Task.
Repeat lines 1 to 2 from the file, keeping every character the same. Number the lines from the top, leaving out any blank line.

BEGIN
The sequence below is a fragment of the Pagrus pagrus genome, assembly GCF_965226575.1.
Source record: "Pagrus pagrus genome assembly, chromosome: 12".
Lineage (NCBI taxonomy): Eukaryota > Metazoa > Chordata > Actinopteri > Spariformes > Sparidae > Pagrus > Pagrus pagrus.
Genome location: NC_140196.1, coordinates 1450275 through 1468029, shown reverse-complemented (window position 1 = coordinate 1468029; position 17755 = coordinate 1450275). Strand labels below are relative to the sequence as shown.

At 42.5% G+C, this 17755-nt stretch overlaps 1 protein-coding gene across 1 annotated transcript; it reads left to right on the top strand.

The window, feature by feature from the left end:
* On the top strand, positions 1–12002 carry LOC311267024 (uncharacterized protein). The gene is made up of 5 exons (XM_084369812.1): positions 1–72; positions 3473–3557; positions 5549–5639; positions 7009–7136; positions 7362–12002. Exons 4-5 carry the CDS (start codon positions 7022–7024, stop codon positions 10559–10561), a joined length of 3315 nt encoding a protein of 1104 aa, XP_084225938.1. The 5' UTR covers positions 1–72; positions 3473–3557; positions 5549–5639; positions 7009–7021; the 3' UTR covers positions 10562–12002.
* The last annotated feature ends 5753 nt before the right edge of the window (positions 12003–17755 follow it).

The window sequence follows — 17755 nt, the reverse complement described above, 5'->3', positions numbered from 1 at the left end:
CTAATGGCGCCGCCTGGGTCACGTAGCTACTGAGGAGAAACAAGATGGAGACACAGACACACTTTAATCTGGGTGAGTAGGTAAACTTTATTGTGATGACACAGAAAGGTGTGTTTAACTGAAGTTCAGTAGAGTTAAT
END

The sequence below is a fragment of the Pagrus pagrus genome, assembly GCF_965226575.1.
Source record: "Pagrus pagrus genome assembly, chromosome: 12".